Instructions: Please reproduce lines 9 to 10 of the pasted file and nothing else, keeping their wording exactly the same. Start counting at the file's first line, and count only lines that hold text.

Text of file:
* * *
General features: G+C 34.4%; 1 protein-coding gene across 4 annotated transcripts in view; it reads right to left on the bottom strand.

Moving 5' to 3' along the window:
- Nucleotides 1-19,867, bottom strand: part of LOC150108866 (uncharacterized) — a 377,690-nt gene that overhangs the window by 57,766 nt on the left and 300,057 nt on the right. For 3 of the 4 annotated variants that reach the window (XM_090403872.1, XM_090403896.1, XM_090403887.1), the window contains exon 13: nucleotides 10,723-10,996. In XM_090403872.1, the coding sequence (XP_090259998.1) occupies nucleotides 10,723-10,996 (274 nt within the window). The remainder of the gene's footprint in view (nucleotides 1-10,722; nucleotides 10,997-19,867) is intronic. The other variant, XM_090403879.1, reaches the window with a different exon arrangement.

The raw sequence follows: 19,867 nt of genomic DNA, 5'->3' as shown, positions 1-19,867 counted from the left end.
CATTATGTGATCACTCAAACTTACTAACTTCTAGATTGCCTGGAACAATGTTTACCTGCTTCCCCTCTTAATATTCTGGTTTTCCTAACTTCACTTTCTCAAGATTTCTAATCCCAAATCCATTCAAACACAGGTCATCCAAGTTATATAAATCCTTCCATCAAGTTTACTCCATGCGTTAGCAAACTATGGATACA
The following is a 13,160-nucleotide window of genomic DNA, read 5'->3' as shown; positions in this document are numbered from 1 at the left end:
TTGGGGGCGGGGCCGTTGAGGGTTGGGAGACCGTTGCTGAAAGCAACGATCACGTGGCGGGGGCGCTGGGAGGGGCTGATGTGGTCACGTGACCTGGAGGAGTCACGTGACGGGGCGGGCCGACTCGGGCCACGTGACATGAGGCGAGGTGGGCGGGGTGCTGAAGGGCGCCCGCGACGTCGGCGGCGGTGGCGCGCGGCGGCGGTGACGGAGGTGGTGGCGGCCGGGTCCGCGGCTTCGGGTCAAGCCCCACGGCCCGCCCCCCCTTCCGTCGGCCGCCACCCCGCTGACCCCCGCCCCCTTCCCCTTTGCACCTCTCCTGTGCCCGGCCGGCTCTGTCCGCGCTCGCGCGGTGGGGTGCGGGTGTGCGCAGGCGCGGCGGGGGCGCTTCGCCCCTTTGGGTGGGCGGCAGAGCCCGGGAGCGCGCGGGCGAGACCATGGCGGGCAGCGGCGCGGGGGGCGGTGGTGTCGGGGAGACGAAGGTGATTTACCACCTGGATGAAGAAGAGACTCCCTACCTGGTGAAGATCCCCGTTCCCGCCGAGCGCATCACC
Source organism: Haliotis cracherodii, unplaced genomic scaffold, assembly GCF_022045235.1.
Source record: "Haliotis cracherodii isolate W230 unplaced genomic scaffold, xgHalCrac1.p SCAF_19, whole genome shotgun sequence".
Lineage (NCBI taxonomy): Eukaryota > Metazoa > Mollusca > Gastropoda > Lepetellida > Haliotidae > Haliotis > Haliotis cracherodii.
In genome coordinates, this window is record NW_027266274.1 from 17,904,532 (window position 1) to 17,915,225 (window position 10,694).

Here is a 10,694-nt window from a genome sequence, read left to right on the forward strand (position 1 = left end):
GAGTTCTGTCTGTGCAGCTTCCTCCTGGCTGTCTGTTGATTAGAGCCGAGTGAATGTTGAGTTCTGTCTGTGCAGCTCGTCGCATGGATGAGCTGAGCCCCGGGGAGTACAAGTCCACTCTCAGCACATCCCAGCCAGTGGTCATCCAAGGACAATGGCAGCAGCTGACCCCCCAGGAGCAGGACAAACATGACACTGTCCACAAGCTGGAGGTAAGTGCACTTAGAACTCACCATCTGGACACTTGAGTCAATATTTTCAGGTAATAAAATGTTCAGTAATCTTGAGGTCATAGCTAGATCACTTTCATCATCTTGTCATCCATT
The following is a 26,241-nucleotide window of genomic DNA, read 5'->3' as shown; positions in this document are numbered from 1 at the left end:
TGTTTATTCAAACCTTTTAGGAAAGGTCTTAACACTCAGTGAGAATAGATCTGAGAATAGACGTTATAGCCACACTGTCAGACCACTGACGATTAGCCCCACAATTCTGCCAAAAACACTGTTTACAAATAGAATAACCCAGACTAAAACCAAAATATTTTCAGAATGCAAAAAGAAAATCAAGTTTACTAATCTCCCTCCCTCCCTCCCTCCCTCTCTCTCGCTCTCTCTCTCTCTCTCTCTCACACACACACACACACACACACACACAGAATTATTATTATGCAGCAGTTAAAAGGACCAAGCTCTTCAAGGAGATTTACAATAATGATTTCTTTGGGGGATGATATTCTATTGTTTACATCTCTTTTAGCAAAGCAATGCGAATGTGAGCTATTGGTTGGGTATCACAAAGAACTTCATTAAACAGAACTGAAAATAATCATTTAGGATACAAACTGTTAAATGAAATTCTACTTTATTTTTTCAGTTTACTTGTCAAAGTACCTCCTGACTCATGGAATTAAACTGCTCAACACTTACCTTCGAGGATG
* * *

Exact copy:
Source record: "Haliotis cracherodii isolate W230 unplaced genomic scaffold, xgHalCrac1.p SCAF_19, whole genome shotgun sequence".
Lineage (NCBI taxonomy): Eukaryota > Metazoa > Mollusca > Gastropoda > Lepetellida > Haliotidae > Haliotis > Haliotis cracherodii.